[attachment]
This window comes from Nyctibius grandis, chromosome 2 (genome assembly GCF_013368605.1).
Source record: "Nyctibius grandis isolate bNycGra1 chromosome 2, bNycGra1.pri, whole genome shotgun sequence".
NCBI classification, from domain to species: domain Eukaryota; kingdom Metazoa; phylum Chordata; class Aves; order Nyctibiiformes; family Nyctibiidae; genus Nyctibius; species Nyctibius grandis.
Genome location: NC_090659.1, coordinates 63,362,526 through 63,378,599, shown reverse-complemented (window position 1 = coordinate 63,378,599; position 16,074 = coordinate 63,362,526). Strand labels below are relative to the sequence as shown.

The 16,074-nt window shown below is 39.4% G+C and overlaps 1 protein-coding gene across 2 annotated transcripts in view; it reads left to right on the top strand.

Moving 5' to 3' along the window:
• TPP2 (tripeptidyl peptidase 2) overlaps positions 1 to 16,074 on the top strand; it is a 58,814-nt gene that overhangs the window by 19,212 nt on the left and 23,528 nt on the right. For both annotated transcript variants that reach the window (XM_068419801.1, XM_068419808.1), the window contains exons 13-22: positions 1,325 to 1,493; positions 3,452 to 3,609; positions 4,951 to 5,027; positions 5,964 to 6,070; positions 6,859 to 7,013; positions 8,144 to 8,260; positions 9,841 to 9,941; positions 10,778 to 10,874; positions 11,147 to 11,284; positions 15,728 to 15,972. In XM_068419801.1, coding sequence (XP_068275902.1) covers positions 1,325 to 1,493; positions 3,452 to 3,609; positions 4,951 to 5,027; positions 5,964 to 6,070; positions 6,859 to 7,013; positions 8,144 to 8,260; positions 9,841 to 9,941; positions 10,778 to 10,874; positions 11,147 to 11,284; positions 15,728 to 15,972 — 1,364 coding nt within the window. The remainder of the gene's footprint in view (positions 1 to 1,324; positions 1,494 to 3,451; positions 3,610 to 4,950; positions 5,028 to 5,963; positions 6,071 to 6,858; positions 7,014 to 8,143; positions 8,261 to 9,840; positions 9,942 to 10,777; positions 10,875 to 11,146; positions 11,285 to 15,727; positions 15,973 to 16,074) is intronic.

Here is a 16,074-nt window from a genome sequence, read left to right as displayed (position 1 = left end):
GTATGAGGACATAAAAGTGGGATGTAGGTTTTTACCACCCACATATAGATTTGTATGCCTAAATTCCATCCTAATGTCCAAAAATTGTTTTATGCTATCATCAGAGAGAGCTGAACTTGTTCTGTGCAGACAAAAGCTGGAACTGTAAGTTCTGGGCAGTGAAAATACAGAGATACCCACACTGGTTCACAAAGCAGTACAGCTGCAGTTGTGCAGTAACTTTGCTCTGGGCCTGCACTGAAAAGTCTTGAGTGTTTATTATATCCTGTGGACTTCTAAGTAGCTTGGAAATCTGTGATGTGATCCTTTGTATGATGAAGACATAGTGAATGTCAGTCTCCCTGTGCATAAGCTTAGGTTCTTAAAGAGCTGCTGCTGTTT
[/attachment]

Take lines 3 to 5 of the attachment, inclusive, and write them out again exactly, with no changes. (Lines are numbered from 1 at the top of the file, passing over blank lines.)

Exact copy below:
NCBI classification, from domain to species: domain Eukaryota; kingdom Metazoa; phylum Chordata; class Aves; order Nyctibiiformes; family Nyctibiidae; genus Nyctibius; species Nyctibius grandis.
Genome location: NC_090659.1, coordinates 63,362,526 through 63,378,599, shown reverse-complemented (window position 1 = coordinate 63,378,599; position 16,074 = coordinate 63,362,526). Strand labels below are relative to the sequence as shown.

The 16,074-nt window shown below is 39.4% G+C and overlaps 1 protein-coding gene across 2 annotated transcripts in view; it reads left to right on the top strand.